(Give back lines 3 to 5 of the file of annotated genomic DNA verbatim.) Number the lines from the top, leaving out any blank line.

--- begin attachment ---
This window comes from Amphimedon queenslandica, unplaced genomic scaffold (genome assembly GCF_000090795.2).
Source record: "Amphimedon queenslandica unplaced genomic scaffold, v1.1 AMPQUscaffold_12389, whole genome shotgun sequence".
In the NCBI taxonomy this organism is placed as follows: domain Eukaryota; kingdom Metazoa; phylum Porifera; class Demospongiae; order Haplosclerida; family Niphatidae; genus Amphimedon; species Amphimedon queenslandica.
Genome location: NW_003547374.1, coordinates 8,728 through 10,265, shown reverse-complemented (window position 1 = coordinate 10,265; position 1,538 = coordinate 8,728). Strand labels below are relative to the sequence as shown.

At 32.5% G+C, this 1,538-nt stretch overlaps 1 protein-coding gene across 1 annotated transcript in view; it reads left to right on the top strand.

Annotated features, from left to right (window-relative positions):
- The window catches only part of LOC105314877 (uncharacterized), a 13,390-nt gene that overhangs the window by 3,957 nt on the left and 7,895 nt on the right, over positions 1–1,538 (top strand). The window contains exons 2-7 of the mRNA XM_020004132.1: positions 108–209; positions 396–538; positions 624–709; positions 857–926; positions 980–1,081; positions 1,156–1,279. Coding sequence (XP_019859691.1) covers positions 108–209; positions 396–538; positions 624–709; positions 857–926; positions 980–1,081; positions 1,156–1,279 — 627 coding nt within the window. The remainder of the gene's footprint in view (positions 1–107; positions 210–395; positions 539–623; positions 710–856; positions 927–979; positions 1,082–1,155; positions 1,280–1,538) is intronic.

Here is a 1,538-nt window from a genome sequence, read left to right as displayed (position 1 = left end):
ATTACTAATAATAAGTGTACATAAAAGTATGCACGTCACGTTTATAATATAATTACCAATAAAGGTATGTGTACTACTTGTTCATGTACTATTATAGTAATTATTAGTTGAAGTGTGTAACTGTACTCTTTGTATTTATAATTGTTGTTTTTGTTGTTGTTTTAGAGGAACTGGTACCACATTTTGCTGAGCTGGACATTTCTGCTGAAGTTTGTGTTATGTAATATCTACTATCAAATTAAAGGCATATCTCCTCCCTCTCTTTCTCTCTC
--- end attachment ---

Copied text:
In the NCBI taxonomy this organism is placed as follows: domain Eukaryota; kingdom Metazoa; phylum Porifera; class Demospongiae; order Haplosclerida; family Niphatidae; genus Amphimedon; species Amphimedon queenslandica.
Genome location: NW_003547374.1, coordinates 8,728 through 10,265, shown reverse-complemented (window position 1 = coordinate 10,265; position 1,538 = coordinate 8,728). Strand labels below are relative to the sequence as shown.

At 32.5% G+C, this 1,538-nt stretch overlaps 1 protein-coding gene across 1 annotated transcript in view; it reads left to right on the top strand.